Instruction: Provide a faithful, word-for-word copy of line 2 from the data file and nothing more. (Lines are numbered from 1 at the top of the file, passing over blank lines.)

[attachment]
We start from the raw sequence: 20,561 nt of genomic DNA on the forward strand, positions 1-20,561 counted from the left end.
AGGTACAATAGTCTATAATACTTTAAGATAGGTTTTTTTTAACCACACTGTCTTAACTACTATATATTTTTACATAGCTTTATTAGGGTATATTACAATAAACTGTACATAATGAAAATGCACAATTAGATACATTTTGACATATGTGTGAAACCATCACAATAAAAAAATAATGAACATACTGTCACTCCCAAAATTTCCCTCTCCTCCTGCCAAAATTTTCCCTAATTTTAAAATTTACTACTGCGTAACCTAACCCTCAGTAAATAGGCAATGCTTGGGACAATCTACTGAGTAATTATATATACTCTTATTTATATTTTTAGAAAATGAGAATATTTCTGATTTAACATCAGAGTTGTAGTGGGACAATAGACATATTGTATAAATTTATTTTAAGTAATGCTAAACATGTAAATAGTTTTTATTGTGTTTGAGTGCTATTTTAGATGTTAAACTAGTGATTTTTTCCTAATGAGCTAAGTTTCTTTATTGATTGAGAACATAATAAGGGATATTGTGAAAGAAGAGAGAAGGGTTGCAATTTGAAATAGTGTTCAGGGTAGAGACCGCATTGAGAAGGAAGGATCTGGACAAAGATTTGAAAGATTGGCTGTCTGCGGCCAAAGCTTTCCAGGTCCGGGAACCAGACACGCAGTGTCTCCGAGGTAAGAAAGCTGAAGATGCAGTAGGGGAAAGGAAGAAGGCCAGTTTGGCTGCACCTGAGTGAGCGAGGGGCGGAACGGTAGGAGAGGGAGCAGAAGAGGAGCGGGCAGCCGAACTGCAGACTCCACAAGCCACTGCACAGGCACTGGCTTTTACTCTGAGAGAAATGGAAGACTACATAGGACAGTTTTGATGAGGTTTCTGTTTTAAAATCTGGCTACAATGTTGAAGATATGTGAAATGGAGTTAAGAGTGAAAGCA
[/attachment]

AGGTACAATAGTCTATAATACTTTAAGATAGGTTTTTTTTAACCACACTGTCTTAACTACTATATATTTTTACATAGCTTTATTAGGGTATATTACAATAAACTGTACATAATGAAAATGCACAATTAGATACATTTTGACATATGTGTGAAACCATCACAATAAAAAAATAATGAACATACTGTCACTCCCAAAATTTCCCTCTCCTCCTGCCAAAATTTTCCCTAATTTTAAAATTTACTACTGCGTAACCTAACCCTCAGTAAATAGGCAATGCTTGGGACAATCTACTGAGTAATTATATATACTCTTATTTATATTTTTAGAAAATGAGAATATTTCTGATTTAACATCAGAGTTGTAGTGGGACAATAGACATATTGTATAAATTTATTTTAAGTAATGCTAAACATGTAAATAGTTTTTATTGTGTTTGAGTGCTATTTTAGATGTTAAACTAGTGATTTTTTCCTAATGAGCTAAGTTTCTTTATTGATTGAGAACATAATAAGGGATATTGTGAAAGAAGAGAGAAGGGTTGCAATTTGAAATAGTGTTCAGGGTAGAGACCGCATTGAGAAGGAAGGATCTGGACAAAGATTTGAAAGATTGGCTGTCTGCGGCCAAAGCTTTCCAGGTCCGGGAACCAGACACGCAGTGTCTCCGAGGTAAGAAAGCTGAAGATGCAGTAGGGGAAAGGAAGAAGGCCAGTTTGGCTGCACCTGAGTGAGCGAGGGGCGGAACGGTAGGAGAGGGAGCAGAAGAGGAGCGGGCAGCCGAACTGCAGACTCCACAAGCCACTGCACAGGCACTGGCTTTTACTCTGAGAGAAATGGAAGACTACATAGGACAGTTTTGATGAGGTTTCTGTTTTAAAATCTGGCTACAATGTTGAAGATATGTGAAATGGAGTTAAGAGTGAAAGCA